In class Powerpoint slides: Unit4.f2fslides.2013
Tutorial: Calculating Inflation
This tutorial will show how to calculate an inflation rate from a price index.
Inflation and Price Indexes
The key to calculating an inflation rate is to remember that the inflation rate is the percentage change in the price index from year to year. The inflation rate must be calculated. It cannot be read from the price index directly except when comparing to the base year.
Let’s start with the following imaginary reported data on a price index:
Year |
Price |
1994 |
100 |
1995 |
110 |
1996 |
121 |
1997 |
133.1 |
1998 |
139.8 |
To repeat, an inflation rate is a percentage change in a price index from one year to another year. So, a formula for calculating an inflation rate could be:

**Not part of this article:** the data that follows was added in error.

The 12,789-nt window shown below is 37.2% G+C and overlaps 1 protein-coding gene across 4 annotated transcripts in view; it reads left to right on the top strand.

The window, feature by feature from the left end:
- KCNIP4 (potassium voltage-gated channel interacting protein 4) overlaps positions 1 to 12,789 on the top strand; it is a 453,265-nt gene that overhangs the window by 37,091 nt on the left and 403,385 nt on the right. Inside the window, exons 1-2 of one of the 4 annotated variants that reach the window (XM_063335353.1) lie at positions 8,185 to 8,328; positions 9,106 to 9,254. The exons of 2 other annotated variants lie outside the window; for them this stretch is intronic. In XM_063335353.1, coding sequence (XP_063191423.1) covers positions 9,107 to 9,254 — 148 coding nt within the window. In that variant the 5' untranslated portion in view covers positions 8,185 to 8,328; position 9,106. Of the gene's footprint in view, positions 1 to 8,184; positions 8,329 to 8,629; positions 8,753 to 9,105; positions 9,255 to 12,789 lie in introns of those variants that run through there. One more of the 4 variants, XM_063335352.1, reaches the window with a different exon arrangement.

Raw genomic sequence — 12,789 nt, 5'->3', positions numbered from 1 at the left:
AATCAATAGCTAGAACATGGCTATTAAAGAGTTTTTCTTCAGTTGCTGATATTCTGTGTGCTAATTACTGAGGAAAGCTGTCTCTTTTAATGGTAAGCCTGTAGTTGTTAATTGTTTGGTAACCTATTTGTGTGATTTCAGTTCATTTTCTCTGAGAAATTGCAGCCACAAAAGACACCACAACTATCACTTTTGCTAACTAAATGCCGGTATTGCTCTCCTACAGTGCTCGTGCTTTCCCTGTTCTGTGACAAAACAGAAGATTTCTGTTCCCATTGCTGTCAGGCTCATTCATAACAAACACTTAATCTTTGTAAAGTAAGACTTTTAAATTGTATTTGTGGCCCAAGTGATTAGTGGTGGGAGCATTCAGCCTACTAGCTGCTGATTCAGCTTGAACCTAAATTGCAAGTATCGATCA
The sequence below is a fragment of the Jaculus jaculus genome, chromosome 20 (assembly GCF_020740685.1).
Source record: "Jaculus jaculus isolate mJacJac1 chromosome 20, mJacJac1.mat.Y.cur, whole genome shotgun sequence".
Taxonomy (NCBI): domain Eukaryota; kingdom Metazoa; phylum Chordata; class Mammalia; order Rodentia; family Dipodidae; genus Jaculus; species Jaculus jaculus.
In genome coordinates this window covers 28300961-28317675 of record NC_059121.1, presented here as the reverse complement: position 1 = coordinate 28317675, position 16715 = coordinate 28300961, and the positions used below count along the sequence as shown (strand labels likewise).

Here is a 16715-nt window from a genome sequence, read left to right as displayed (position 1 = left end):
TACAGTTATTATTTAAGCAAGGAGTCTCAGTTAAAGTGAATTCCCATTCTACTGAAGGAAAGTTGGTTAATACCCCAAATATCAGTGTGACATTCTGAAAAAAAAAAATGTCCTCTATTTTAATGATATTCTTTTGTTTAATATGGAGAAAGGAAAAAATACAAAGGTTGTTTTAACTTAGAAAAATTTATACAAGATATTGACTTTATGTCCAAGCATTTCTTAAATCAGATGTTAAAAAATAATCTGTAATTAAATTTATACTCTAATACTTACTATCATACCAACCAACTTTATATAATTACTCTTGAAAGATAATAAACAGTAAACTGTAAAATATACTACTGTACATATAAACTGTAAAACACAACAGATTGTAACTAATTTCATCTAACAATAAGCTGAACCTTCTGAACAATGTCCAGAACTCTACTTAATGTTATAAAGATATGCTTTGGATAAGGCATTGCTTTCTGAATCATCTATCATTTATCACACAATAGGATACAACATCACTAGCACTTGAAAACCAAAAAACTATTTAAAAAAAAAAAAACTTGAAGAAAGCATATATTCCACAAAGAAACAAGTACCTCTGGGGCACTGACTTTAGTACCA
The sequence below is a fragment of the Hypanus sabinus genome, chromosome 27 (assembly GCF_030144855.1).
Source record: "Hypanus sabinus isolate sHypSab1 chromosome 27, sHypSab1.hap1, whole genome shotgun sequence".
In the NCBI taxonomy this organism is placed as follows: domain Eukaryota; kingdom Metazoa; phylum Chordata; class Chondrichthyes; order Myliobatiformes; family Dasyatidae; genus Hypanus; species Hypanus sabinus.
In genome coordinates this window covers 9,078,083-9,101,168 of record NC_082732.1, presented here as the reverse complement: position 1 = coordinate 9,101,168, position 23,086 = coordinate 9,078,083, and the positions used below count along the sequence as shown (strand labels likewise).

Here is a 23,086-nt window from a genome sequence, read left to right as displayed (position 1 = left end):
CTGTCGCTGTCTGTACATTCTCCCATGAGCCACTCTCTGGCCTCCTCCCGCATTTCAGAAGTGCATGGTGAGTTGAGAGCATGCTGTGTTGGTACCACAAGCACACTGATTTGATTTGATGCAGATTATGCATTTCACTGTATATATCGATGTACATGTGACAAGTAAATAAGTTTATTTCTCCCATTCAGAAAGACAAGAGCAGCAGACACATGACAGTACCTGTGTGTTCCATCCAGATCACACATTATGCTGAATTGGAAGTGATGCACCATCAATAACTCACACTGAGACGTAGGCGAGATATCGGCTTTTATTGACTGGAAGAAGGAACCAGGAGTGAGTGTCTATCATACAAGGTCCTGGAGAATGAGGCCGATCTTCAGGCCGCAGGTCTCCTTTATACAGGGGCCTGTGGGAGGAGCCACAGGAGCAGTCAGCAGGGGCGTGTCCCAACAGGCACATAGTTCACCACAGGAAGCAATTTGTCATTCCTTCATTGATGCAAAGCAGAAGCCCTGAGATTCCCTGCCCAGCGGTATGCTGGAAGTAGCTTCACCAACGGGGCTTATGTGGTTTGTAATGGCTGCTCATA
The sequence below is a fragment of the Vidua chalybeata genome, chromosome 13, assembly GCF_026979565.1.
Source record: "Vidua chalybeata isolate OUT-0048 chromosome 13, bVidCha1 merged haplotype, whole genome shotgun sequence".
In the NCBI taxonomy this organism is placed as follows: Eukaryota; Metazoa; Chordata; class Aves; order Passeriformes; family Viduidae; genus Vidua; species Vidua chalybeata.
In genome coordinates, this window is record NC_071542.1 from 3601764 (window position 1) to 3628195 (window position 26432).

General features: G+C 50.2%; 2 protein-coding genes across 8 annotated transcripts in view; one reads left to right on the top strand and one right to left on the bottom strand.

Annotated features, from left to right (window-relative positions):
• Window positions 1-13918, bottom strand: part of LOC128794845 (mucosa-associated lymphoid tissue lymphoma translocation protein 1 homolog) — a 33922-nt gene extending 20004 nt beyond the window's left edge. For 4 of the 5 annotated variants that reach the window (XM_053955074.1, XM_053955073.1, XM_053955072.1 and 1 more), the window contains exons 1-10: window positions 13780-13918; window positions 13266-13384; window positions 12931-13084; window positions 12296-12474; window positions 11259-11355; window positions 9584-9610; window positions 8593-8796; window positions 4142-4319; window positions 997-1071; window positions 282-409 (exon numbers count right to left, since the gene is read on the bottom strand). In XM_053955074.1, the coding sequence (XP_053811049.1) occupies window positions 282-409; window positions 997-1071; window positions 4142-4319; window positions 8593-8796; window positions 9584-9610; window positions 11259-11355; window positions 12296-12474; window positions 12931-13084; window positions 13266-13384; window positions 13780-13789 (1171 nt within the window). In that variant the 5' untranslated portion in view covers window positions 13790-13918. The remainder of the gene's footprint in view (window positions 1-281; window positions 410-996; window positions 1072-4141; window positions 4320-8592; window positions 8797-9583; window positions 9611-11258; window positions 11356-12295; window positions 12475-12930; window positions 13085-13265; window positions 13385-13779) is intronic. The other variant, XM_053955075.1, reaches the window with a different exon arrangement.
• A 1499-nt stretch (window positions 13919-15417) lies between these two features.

Using the above formula we can calculate the inflation rate from 1994 to 1995 as follows:
If we repeat this for 1995-1996, the following year, we get the same inflation rate of 10%.
Notice that although the inflation rate was 10% for both years, the price index itself rose by 10 in 1995 (100 to 110), but in 1996 the price index rose by 11 (110 to 121) which was still only a 10% increase.
This brings us to the most common mistake by students in calculating inflation rates. It is very tempting to simply look at the absolute increase in the price index as assume that is the inflation rate. But it isn’t. For example, in the above table, the price index rises from 121 in 1996 to 133.1 in 1997. That’s an absolute increase of 12.1. But the inflation rate is only 10%. That’s because 133.1 is 10% larger than 121.
Deflation rates are calculated the same way. In fact, a “deflation rate” is really only a negative inflation rate, indicating the price index went down. Be sure to keep track of any resulting negative sign and be sure you are using the right value for each year. For example, let’s suppose that in the earlier year the price index was 88. Then prices declined (deflation) so that the price index in the following year was 85. Using our formula we would have: